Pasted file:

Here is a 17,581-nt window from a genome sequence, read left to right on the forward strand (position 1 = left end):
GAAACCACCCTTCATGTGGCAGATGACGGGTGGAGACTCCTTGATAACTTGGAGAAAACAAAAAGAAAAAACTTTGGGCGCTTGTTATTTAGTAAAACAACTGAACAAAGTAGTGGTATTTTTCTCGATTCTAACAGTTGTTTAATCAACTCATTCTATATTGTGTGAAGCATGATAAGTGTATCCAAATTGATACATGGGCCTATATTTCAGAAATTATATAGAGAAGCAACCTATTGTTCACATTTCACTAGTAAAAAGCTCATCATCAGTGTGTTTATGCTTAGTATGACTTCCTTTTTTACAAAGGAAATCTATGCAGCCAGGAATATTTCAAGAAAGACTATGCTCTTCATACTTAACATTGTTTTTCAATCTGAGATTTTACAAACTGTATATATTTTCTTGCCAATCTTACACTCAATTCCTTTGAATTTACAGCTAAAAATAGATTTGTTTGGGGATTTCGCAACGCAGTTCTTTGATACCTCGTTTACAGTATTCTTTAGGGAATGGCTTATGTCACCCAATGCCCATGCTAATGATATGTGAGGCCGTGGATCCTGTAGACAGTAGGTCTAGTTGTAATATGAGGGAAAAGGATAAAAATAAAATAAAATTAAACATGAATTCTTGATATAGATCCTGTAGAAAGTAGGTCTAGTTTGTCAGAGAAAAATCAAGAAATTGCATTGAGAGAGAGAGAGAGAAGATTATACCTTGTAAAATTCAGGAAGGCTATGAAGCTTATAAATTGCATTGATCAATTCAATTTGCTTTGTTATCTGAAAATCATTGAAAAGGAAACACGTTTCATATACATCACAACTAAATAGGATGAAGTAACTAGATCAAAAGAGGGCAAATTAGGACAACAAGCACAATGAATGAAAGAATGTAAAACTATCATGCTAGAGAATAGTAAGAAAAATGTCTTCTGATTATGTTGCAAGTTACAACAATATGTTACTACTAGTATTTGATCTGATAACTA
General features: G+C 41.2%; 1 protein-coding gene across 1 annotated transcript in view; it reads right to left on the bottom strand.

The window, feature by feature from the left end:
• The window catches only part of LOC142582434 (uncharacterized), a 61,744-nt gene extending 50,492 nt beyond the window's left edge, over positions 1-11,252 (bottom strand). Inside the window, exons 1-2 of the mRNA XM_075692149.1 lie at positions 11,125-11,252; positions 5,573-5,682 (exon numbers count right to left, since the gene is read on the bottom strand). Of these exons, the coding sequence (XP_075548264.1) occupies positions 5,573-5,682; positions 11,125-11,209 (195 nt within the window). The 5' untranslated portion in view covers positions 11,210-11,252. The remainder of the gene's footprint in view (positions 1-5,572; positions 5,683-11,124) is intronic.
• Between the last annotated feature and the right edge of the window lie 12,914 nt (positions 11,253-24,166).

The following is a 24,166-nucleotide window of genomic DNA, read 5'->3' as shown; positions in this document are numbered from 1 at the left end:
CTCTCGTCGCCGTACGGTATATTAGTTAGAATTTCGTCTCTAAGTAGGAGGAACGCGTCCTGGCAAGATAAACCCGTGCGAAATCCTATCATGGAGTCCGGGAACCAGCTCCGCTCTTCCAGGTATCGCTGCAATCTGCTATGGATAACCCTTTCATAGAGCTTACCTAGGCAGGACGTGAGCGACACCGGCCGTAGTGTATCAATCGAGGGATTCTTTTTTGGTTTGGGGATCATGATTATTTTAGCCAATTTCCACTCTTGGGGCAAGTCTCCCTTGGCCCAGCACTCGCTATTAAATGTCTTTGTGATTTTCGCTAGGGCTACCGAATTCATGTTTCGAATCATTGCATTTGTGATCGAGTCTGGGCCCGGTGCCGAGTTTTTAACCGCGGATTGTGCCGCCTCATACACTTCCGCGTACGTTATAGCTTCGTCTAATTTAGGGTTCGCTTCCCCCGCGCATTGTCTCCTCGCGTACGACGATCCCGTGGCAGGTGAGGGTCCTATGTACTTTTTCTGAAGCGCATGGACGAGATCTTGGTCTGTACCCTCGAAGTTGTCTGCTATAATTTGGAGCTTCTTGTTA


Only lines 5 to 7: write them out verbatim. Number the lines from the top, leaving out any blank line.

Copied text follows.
• The window catches only part of LOC142582434 (uncharacterized), a 61,744-nt gene extending 50,492 nt beyond the window's left edge, over positions 1-11,252 (bottom strand). Inside the window, exons 1-2 of the mRNA XM_075692149.1 lie at positions 11,125-11,252; positions 5,573-5,682 (exon numbers count right to left, since the gene is read on the bottom strand). Of these exons, the coding sequence (XP_075548264.1) occupies positions 5,573-5,682; positions 11,125-11,209 (195 nt within the window). The 5' untranslated portion in view covers positions 11,210-11,252. The remainder of the gene's footprint in view (positions 1-5,572; positions 5,683-11,124) is intronic.
• Between the last annotated feature and the right edge of the window lie 12,914 nt (positions 11,253-24,166).

The following is a 24,166-nucleotide window of genomic DNA, read 5'->3' as shown; positions in this document are numbered from 1 at the left end: